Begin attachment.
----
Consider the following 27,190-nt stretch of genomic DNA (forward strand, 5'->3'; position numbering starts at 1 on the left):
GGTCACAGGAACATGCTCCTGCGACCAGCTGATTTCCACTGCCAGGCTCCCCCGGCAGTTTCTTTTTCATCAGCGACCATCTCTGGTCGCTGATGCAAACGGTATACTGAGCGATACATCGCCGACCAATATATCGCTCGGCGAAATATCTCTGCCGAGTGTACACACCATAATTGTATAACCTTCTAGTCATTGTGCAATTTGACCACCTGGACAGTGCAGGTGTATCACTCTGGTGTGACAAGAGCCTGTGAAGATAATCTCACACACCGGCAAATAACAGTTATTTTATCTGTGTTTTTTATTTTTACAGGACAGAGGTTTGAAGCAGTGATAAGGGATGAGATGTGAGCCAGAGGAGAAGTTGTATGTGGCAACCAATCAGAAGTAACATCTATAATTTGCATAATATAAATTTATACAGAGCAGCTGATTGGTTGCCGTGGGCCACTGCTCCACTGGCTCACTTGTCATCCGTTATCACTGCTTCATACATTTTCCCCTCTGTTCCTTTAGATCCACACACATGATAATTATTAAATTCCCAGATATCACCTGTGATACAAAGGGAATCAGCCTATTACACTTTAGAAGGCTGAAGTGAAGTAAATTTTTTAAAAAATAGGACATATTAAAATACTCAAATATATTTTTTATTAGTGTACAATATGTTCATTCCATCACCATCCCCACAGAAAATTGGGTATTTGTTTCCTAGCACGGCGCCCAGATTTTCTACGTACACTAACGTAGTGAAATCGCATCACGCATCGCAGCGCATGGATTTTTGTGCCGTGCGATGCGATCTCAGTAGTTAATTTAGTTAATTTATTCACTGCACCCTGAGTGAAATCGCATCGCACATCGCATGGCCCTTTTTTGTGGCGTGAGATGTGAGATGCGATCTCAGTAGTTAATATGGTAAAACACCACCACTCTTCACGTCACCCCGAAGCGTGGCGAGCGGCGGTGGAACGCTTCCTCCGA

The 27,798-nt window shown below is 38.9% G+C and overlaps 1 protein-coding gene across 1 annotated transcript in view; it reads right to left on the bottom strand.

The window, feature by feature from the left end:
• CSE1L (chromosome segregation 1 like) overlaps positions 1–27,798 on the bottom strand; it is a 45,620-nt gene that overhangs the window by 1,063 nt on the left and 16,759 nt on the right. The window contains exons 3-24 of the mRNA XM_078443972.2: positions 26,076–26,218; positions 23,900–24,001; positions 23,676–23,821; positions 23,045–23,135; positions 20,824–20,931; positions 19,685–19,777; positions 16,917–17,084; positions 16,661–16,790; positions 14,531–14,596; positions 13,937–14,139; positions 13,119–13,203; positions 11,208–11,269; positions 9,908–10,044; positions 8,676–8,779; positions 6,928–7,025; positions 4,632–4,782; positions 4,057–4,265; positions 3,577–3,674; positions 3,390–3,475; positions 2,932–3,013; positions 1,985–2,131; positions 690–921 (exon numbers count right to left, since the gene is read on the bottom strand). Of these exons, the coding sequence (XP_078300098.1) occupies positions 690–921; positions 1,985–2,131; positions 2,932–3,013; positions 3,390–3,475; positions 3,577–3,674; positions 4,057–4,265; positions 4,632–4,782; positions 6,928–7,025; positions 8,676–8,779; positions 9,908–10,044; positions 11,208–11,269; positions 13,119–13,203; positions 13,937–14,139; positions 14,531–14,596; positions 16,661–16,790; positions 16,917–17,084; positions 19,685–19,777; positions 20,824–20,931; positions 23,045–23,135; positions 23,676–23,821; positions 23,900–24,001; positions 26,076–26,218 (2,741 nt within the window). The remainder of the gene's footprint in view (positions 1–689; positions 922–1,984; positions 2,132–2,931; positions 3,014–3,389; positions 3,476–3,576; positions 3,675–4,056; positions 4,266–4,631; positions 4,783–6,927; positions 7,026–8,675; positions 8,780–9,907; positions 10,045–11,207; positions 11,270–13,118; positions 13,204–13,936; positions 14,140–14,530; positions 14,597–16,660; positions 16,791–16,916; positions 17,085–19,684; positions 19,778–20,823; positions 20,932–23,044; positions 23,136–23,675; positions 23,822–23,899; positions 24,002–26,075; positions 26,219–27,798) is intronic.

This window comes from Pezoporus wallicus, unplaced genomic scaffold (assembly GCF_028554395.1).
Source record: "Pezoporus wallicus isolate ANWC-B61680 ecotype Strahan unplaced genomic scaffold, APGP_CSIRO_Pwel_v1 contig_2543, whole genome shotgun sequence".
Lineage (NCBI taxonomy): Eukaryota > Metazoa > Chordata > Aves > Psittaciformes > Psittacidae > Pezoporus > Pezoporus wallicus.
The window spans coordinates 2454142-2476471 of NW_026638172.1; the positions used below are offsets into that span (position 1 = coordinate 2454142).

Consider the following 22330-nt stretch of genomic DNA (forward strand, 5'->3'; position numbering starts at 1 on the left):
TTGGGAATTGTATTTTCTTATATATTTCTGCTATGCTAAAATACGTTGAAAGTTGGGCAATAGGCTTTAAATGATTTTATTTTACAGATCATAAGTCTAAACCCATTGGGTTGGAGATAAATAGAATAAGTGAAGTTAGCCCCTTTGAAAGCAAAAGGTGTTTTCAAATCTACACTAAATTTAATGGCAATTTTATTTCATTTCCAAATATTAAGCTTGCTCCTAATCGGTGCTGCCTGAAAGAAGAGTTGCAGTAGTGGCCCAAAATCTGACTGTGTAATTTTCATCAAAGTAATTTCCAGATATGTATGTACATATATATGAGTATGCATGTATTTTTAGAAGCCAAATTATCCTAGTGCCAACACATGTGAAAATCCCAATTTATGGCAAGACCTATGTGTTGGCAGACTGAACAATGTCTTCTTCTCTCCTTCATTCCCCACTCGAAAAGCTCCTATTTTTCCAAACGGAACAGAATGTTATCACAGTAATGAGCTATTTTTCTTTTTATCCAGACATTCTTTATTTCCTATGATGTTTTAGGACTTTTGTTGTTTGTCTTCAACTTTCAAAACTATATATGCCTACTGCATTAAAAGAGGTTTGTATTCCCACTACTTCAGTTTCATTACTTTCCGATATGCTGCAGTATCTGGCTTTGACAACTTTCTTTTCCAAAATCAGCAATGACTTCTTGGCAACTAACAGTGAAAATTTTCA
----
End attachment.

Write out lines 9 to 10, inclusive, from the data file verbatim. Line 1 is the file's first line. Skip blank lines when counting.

The window spans coordinates 2454142-2476471 of NW_026638172.1; the positions used below are offsets into that span (position 1 = coordinate 2454142).

Consider the following 22330-nt stretch of genomic DNA (forward strand, 5'->3'; position numbering starts at 1 on the left):